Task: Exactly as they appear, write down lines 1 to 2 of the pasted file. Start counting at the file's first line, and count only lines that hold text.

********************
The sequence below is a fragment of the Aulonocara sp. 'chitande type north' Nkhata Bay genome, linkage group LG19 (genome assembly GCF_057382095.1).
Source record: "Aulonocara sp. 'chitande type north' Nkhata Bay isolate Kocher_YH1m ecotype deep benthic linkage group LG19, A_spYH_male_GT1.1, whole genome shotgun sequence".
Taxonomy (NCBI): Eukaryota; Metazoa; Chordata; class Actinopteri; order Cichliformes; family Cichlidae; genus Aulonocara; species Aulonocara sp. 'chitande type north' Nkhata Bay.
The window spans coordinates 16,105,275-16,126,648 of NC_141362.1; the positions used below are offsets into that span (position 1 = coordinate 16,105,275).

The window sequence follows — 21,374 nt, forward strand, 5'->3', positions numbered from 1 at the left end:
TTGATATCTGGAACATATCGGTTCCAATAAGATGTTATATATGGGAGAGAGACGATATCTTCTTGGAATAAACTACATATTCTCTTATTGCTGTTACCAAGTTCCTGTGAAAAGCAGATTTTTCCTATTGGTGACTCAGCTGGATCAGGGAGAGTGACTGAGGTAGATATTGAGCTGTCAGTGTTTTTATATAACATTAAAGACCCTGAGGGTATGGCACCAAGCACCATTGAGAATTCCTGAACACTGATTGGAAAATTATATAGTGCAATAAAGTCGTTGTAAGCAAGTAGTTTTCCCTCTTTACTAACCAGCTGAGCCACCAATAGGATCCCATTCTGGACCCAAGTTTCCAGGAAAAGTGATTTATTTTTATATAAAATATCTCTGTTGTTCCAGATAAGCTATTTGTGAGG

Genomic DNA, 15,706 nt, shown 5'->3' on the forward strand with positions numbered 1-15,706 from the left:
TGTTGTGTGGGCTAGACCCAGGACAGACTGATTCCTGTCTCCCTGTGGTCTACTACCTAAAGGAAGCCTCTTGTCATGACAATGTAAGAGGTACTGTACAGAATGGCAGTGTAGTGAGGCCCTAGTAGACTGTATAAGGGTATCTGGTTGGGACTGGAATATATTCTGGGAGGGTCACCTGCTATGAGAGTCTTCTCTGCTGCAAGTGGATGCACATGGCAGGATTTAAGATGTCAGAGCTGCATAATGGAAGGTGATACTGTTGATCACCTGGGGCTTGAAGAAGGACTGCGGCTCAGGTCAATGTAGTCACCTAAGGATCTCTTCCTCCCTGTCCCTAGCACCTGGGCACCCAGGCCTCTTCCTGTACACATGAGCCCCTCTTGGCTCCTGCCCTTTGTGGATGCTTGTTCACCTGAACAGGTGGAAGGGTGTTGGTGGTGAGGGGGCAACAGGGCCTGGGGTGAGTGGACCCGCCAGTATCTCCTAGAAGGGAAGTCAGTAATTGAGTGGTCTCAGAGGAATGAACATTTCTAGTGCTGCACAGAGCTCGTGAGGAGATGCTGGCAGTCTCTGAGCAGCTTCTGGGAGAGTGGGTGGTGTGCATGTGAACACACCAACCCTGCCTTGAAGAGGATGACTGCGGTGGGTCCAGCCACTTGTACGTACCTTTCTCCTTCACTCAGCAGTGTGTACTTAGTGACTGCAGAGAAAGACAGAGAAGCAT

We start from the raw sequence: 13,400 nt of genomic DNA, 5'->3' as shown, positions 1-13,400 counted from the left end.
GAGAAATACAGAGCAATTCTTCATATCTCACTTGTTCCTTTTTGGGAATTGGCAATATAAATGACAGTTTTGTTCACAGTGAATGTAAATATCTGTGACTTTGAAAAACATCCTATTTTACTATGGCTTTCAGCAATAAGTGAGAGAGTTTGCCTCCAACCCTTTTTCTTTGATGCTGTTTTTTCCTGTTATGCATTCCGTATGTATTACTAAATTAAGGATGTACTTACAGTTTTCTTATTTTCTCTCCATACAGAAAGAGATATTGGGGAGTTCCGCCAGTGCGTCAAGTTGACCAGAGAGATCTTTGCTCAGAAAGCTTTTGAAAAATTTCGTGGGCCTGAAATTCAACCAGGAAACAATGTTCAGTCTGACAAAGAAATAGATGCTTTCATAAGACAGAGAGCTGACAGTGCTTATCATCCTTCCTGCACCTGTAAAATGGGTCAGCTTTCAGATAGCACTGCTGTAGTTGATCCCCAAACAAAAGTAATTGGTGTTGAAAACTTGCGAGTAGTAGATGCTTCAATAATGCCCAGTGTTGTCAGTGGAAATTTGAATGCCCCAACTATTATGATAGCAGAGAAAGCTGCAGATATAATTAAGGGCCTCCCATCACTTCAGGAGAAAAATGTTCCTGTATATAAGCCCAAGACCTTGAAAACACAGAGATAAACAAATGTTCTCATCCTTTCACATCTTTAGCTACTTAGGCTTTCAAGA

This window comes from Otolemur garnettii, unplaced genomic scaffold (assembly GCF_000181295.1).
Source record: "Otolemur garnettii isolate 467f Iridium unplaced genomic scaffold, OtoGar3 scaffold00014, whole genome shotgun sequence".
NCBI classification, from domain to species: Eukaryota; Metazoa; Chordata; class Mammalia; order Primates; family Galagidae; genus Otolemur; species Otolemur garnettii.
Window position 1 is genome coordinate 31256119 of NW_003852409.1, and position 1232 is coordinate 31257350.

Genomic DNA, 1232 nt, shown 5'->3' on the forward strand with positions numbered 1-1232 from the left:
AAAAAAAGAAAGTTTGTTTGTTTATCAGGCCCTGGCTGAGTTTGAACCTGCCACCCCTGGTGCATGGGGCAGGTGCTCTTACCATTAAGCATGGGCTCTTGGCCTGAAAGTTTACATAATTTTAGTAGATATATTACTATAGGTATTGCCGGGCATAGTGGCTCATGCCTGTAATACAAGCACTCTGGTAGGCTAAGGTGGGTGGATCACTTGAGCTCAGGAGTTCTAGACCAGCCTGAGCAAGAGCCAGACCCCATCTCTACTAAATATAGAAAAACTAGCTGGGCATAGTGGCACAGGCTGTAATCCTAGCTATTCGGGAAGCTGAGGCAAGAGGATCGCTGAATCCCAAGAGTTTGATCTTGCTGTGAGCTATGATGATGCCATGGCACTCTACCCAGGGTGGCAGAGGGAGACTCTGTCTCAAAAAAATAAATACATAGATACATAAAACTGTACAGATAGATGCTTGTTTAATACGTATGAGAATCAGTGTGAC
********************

The sequence below is a fragment of the Aulonocara sp. 'chitande type north' Nkhata Bay genome, linkage group LG19 (genome assembly GCF_057382095.1).
Source record: "Aulonocara sp. 'chitande type north' Nkhata Bay isolate Kocher_YH1m ecotype deep benthic linkage group LG19, A_spYH_male_GT1.1, whole genome shotgun sequence".